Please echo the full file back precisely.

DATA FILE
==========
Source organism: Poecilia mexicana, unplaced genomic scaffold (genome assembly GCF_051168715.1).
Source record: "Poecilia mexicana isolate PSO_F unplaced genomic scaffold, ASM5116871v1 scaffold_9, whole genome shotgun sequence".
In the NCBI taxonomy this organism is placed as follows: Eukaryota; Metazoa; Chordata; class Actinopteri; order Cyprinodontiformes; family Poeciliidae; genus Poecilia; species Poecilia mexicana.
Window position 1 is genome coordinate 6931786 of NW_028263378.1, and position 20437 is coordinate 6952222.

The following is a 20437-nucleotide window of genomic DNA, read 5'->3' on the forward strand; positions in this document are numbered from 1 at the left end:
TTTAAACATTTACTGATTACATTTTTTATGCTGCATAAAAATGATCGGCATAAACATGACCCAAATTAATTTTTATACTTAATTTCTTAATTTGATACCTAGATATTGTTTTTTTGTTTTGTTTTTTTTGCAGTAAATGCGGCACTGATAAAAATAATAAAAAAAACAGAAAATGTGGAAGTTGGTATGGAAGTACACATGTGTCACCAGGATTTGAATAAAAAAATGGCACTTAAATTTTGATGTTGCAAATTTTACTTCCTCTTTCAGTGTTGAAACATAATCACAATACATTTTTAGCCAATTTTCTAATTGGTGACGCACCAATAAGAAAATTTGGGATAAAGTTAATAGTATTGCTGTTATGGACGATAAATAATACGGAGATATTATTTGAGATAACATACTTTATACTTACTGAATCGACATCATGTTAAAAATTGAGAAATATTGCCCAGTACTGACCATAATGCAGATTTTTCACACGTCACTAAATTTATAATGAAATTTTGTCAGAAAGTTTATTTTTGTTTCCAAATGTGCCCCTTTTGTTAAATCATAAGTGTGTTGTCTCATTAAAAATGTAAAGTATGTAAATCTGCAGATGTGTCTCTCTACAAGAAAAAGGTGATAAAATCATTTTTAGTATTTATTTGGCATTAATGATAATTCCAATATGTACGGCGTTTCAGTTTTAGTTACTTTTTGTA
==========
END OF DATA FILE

Source organism: Poecilia mexicana, unplaced genomic scaffold (genome assembly GCF_051168715.1).
Source record: "Poecilia mexicana isolate PSO_F unplaced genomic scaffold, ASM5116871v1 scaffold_9, whole genome shotgun sequence".
In the NCBI taxonomy this organism is placed as follows: Eukaryota; Metazoa; Chordata; class Actinopteri; order Cyprinodontiformes; family Poeciliidae; genus Poecilia; species Poecilia mexicana.
Window position 1 is genome coordinate 6931786 of NW_028263378.1, and position 20437 is coordinate 6952222.

The following is a 20437-nucleotide window of genomic DNA, read 5'->3' on the forward strand; positions in this document are numbered from 1 at the left end:
TTTAAACATTTACTGATTACATTTTTTATGCTGCATAAAAATGATCGGCATAAACATGACCCAAATTAATTTTTATACTTAATTTCTTAATTTGATACCTAGATATTGTTTTTTTGTTTTGTTTTTTTTGCAGTAAATGCGGCACTGATAAAAATAATAAAAAAAACAGAAAATGTGGAAGTTGGTATGGAAGTACACATGTGTCACCAGGATTTGAATAAAAAAATGGCACTTAAATTTTGATGTTGCAAATTTTACTTCCTCTTTCAGTGTTGAAACATAATCACAATACATTTTTAGCCAATTTTCTAATTGGTGACGCACCAATAAGAAAATTTGGGATAAAGTTAATAGTATTGCTGTTATGGACGATAAATAATACGGAGATATTATTTGAGATAACATACTTTATACTTACTGAATCGACATCATGTTAAAAATTGAGAAATATTGCCCAGTACTGACCATAATGCAGATTTTTCACACGTCACTAAATTTATAATGAAATTTTGTCAGAAAGTTTATTTTTGTTTCCAAATGTGCCCCTTTTGTTAAATCATAAGTGTGTTGTCTCATTAAAAATGTAAAGTATGTAAATCTGCAGATGTGTCTCTCTACAAGAAAAAGGTGATAAAATCATTTTTAGTATTTATTTGGCATTAATGATAATTCCAATATGTACGGCGTTTCAGTTTTAGTTACTTTTTGTA